Photographer Misha Friedman spent several months in Kiev documenting female Ukrainian police recruits as members of the California Highway Patrol helped train them for service. We talked with Misha about his images and how this seemingly odd relationship between a group of US highway patrol officers and Ukrainian officers-in-training came to be.
Anne Bailey: How did you first get interested in this story about police reform in Ukraine? And where specifically were you in Ukraine?
Misha Friedman: The story was shot exclusively in Kiev. In December, President Poroshenko appointed a new deputy interior minister, Eka Zguladze, a native of Georgia. She successfully reformed the police there and was tasked to do the same in Ukraine. I lived in Georgia when that reform was taking place and I knew that this was going to be critical for Ukraine.
AB: Why do police forces in Ukraine need to be “reformed” in the first place? What’s going on?
MF: Widespread corruption and mistrust of the government was one of the main reason why people took to the streets the previous winter and overthrew the previous president. Old Soviet militia represented the old that needed to change.
AB: The California Highway Patrol helped train these recruits in Ukraine. What’s the connection there?
MF: The California Highway Patrol were the first to respond to an invitation to train new cadets. Since then, other police forces from other cities became involved as well.
AB: Many of the Ukrainian recruits in your photos are women. How common is it in Ukraine for women to serve as police officers?
MF: It was very uncommon for women to work in the old police. Their roles were limited to back office operations and dealing with minors and family affairs. Out of 1,900 cadets in Kiev, over 500 were women, and very few dropped out of the training. I knew this was going to have a huge effect, and I chose to focus on them.
AB: In Ukranian society as a whole, how are women treated? In the police training specifically, how were the female recruits treated compared to their male counterparts?
MF: Ukrainian society is very chauvinistic and patriarchal. However, all recruits were treated equally. Now that they have graduated and have been ranked, many women outrank their partners because they have better previous education and more commitment.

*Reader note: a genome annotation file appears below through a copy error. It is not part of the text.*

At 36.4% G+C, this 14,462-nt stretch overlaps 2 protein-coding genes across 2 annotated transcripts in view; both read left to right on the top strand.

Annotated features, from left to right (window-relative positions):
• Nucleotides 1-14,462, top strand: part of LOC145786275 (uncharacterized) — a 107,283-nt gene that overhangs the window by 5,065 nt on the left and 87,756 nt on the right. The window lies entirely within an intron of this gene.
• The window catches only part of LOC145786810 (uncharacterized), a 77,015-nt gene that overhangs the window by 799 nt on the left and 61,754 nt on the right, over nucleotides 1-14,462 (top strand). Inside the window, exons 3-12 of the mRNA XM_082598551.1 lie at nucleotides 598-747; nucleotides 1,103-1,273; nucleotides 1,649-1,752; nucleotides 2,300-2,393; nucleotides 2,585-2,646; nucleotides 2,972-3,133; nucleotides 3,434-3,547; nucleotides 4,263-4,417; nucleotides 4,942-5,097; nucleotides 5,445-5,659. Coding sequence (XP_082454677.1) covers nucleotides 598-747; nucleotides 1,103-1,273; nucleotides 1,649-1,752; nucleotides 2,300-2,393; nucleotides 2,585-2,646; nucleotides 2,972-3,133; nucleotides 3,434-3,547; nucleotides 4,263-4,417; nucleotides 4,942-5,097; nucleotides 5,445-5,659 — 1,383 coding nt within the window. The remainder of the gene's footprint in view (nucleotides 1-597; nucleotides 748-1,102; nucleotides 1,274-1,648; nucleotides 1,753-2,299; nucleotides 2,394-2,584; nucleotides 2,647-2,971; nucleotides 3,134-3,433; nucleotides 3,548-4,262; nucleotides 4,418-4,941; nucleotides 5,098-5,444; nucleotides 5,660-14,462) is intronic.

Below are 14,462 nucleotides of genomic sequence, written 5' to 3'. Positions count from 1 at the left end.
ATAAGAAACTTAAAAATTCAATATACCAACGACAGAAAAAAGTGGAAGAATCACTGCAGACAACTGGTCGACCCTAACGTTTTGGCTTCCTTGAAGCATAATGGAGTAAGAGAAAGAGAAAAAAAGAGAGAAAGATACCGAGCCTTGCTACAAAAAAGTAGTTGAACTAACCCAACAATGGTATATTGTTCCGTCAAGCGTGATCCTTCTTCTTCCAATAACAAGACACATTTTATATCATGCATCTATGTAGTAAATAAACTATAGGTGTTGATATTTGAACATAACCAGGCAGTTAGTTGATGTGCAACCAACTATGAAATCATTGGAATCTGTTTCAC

AB: Laura Clare was one of the female California Highway Patrol officers who assisted with the training. What was her experience training the women recruits in Ukraine?
MF: Laura Clare mainly focused on training Ukrainians who went on to become instructors at the police academy. I watched her work a lot with two women. One was a Ukrainian international peacekeeper working for the UN, while the other was a detective from Uzhgorod.
AB: What surprised you the most about reporting this story? Do you have plans to continue photographing this story?
MF: In a country as corrupt as Ukraine, it was really great to see so many young people determined to do something about it and actually doing it. I would love to continue working on this story as the reform is now spreading to the rest of the country. I want to look into the effect of having women police officers in the field and how it's affecting the types of crime that is reported and the overall relationship between citizens and government.
Courtesy of Misha Friedman
Misha Friedman is a documentary photographer with a background in humanitarian work. His recent long-term projects deal with corruption and patriotism in Russia and the tuberculosis epidemic in the former Soviet Union. Reporting for this story was partially funded by the Pulitzer Center on Crisis Reporting.
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